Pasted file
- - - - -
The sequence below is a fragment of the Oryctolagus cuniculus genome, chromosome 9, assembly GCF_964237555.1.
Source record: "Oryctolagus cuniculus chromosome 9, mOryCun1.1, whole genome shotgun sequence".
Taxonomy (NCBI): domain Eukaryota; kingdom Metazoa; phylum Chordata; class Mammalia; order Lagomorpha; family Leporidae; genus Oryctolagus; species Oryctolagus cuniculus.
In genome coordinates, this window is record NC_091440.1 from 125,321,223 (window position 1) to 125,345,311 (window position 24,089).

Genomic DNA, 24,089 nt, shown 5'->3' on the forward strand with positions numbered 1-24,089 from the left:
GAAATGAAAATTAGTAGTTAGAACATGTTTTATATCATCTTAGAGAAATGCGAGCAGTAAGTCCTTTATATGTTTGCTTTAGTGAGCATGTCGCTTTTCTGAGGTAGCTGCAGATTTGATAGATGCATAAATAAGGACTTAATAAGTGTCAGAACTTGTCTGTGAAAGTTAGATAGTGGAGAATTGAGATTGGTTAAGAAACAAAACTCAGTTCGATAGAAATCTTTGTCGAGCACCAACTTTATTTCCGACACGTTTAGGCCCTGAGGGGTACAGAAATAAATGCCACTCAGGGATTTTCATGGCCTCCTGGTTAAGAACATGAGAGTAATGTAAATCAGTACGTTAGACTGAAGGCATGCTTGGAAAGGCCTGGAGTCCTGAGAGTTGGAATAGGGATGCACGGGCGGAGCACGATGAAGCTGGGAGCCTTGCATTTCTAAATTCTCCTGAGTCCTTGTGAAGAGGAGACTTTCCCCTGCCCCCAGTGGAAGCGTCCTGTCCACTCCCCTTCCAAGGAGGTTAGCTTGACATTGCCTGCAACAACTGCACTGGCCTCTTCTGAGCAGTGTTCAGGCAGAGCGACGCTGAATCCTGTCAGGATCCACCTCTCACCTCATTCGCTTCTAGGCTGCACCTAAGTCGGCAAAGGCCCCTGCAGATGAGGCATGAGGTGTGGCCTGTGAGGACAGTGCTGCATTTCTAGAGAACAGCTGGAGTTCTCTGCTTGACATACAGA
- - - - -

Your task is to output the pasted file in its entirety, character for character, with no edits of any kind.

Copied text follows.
The sequence below is a fragment of the Oryctolagus cuniculus genome, chromosome 9, assembly GCF_964237555.1.
Source record: "Oryctolagus cuniculus chromosome 9, mOryCun1.1, whole genome shotgun sequence".
Taxonomy (NCBI): domain Eukaryota; kingdom Metazoa; phylum Chordata; class Mammalia; order Lagomorpha; family Leporidae; genus Oryctolagus; species Oryctolagus cuniculus.
In genome coordinates, this window is record NC_091440.1 from 125,321,223 (window position 1) to 125,345,311 (window position 24,089).

Genomic DNA, 24,089 nt, shown 5'->3' on the forward strand with positions numbered 1-24,089 from the left:
GAAATGAAAATTAGTAGTTAGAACATGTTTTATATCATCTTAGAGAAATGCGAGCAGTAAGTCCTTTATATGTTTGCTTTAGTGAGCATGTCGCTTTTCTGAGGTAGCTGCAGATTTGATAGATGCATAAATAAGGACTTAATAAGTGTCAGAACTTGTCTGTGAAAGTTAGATAGTGGAGAATTGAGATTGGTTAAGAAACAAAACTCAGTTCGATAGAAATCTTTGTCGAGCACCAACTTTATTTCCGACACGTTTAGGCCCTGAGGGGTACAGAAATAAATGCCACTCAGGGATTTTCATGGCCTCCTGGTTAAGAACATGAGAGTAATGTAAATCAGTACGTTAGACTGAAGGCATGCTTGGAAAGGCCTGGAGTCCTGAGAGTTGGAATAGGGATGCACGGGCGGAGCACGATGAAGCTGGGAGCCTTGCATTTCTAAATTCTCCTGAGTCCTTGTGAAGAGGAGACTTTCCCCTGCCCCCAGTGGAAGCGTCCTGTCCACTCCCCTTCCAAGGAGGTTAGCTTGACATTGCCTGCAACAACTGCACTGGCCTCTTCTGAGCAGTGTTCAGGCAGAGCGACGCTGAATCCTGTCAGGATCCACCTCTCACCTCATTCGCTTCTAGGCTGCACCTAAGTCGGCAAAGGCCCCTGCAGATGAGGCATGAGGTGTGGCCTGTGAGGACAGTGCTGCATTTCTAGAGAACAGCTGGAGTTCTCTGCTTGACATACAGA